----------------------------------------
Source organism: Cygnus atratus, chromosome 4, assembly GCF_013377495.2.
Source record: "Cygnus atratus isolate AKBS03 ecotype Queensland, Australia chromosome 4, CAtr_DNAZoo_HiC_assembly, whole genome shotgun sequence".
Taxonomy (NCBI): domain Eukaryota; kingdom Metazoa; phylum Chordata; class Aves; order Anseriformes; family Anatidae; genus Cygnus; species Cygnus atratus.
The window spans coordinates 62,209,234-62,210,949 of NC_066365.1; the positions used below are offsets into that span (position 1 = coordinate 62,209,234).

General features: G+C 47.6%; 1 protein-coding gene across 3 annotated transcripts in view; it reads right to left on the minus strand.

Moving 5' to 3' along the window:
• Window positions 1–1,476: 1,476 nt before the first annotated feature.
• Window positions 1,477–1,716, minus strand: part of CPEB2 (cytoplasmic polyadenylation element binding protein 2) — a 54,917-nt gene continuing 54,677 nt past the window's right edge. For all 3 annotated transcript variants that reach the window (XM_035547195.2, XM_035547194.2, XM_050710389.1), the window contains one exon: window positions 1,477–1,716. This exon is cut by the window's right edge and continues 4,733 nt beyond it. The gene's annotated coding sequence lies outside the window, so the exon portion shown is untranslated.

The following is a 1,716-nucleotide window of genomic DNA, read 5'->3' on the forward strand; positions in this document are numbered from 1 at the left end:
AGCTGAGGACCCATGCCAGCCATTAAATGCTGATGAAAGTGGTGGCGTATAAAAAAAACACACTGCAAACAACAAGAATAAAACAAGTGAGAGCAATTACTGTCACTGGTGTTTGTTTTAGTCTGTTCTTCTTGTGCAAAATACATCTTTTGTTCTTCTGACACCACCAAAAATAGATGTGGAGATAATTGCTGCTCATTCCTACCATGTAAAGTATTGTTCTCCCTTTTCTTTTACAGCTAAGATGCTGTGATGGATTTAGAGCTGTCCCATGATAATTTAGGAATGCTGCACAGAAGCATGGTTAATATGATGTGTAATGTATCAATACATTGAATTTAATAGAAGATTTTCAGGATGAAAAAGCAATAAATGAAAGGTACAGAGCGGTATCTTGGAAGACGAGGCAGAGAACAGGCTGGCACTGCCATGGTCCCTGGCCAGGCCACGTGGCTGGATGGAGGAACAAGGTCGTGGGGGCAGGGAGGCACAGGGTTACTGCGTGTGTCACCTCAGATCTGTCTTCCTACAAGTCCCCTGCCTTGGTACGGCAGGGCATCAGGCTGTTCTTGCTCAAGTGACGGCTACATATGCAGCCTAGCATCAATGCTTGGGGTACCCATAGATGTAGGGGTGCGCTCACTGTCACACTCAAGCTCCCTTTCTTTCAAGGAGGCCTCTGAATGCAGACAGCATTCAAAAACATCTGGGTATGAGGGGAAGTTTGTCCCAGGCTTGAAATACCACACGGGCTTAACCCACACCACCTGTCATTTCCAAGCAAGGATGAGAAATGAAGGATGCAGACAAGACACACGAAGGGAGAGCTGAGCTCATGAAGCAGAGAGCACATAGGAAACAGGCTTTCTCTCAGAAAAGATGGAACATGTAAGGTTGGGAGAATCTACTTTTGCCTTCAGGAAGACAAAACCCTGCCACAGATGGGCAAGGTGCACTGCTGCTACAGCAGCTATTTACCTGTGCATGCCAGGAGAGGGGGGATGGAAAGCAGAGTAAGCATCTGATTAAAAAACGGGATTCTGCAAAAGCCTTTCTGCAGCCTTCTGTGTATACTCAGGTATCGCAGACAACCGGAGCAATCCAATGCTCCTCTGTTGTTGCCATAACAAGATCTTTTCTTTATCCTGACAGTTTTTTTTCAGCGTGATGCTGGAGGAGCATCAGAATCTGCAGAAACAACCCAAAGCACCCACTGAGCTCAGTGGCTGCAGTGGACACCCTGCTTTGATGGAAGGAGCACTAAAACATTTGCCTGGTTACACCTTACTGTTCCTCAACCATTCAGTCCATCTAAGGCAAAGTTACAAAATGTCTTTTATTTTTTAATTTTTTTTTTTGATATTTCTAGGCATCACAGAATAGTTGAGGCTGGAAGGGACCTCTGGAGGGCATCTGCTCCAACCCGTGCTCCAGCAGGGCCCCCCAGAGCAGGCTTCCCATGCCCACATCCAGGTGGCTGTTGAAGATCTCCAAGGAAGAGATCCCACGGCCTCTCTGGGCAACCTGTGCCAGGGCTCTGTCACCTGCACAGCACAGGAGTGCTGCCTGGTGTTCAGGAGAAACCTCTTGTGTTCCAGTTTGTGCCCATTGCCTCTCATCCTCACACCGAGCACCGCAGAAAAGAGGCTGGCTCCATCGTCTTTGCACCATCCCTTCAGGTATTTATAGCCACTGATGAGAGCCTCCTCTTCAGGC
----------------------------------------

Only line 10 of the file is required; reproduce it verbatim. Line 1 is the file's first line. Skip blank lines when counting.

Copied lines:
AGCTGAGGACCCATGCCAGCCATTAAATGCTGATGAAAGTGGTGGCGTATAAAAAAAACACACTGCAAACAACAAGAATAAAACAAGTGAGAGCAATTACTGTCACTGGTGTTTGTTTTAGTCTGTTCTTCTTGTGCAAAATACATCTTTTGTTCTTCTGACACCACCAAAAATAGATGTGGAGATAATTGCTGCTCATTCCTACCATGTAAAGTATTGTTCTCCCTTTTCTTTTACAGCTAAGATGCTGTGATGGATTTAGAGCTGTCCCATGATAATTTAGGAATGCTGCACAGAAGCATGGTTAATATGATGTGTAATGTATCAATACATTGAATTTAATAGAAGATTTTCAGGATGAAAAAGCAATAAATGAAAGGTACAGAGCGGTATCTTGGAAGACGAGGCAGAGAACAGGCTGGCACTGCCATGGTCCCTGGCCAGGCCACGTGGCTGGATGGAGGAACAAGGTCGTGGGGGCAGGGAGGCACAGGGTTACTGCGTGTGTCACCTCAGATCTGTCTTCCTACAAGTCCCCTGCCTTGGTACGGCAGGGCATCAGGCTGTTCTTGCTCAAGTGACGGCTACATATGCAGCCTAGCATCAATGCTTGGGGTACCCATAGATGTAGGGGTGCGCTCACTGTCACACTCAAGCTCCCTTTCTTTCAAGGAGGCCTCTGAATGCAGACAGCATTCAAAAACATCTGGGTATGAGGGGAAGTTTGTCCCAGGCTTGAAATACCACACGGGCTTAACCCACACCACCTGTCATTTCCAAGCAAGGATGAGAAATGAAGGATGCAGACAAGACACACGAAGGGAGAGCTGAGCTCATGAAGCAGAGAGCACATAGGAAACAGGCTTTCTCTCAGAAAAGATGGAACATGTAAGGTTGGGAGAATCTACTTTTGCCTTCAGGAAGACAAAACCCTGCCACAGATGGGCAAGGTGCACTGCTGCTACAGCAGCTATTTACCTGTGCATGCCAGGAGAGGGGGGATGGAAAGCAGAGTAAGCATCTGATTAAAAAACGGGATTCTGCAAAAGCCTTTCTGCAGCCTTCTGTGTATACTCAGGTATCGCAGACAACCGGAGCAATCCAATGCTCCTCTGTTGTTGCCATAACAAGATCTTTTCTTTATCCTGACAGTTTTTTTTCAGCGTGATGCTGGAGGAGCATCAGAATCTGCAGAAACAACCCAAAGCACCCACTGAGCTCAGTGGCTGCAGTGGACACCCTGCTTTGATGGAAGGAGCACTAAAACATTTGCCTGGTTACACCTTACTGTTCCTCAACCATTCAGTCCATCTAAGGCAAAGTTACAAAATGTCTTTTATTTTTTAATTTTTTTTTTTGATATTTCTAGGCATCACAGAATAGTTGAGGCTGGAAGGGACCTCTGGAGGGCATCTGCTCCAACCCGTGCTCCAGCAGGGCCCCCCAGAGCAGGCTTCCCATGCCCACATCCAGGTGGCTGTTGAAGATCTCCAAGGAAGAGATCCCACGGCCTCTCTGGGCAACCTGTGCCAGGGCTCTGTCACCTGCACAGCACAGGAGTGCTGCCTGGTGTTCAGGAGAAACCTCTTGTGTTCCAGTTTGTGCCCATTGCCTCTCATCCTCACACCGAGCACCGCAGAAAAGAGGCTGGCTCCATCGTCTTTGCACCATCCCTTCAGGTATTTATAGCCACTGATGAGAGCCTCCTCTTCAGGC